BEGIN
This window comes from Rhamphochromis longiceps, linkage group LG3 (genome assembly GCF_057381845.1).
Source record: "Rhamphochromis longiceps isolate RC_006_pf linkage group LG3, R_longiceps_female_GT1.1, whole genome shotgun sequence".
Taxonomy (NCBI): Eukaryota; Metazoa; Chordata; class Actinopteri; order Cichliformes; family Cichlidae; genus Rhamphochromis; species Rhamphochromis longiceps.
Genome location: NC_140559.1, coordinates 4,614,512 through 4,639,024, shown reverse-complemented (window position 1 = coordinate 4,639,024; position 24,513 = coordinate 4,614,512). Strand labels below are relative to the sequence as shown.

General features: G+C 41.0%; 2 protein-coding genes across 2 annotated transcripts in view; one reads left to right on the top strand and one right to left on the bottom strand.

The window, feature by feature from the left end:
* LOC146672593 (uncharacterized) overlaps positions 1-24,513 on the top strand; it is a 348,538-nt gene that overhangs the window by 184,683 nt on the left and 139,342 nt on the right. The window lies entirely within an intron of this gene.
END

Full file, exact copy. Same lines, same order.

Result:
This window comes from Rhamphochromis longiceps, linkage group LG3 (genome assembly GCF_057381845.1).
Source record: "Rhamphochromis longiceps isolate RC_006_pf linkage group LG3, R_longiceps_female_GT1.1, whole genome shotgun sequence".
Taxonomy (NCBI): Eukaryota; Metazoa; Chordata; class Actinopteri; order Cichliformes; family Cichlidae; genus Rhamphochromis; species Rhamphochromis longiceps.
Genome location: NC_140559.1, coordinates 4,614,512 through 4,639,024, shown reverse-complemented (window position 1 = coordinate 4,639,024; position 24,513 = coordinate 4,614,512). Strand labels below are relative to the sequence as shown.

General features: G+C 41.0%; 2 protein-coding genes across 2 annotated transcripts in view; one reads left to right on the top strand and one right to left on the bottom strand.

The window, feature by feature from the left end:
* LOC146672593 (uncharacterized) overlaps positions 1-24,513 on the top strand; it is a 348,538-nt gene that overhangs the window by 184,683 nt on the left and 139,342 nt on the right. The window lies entirely within an intron of this gene.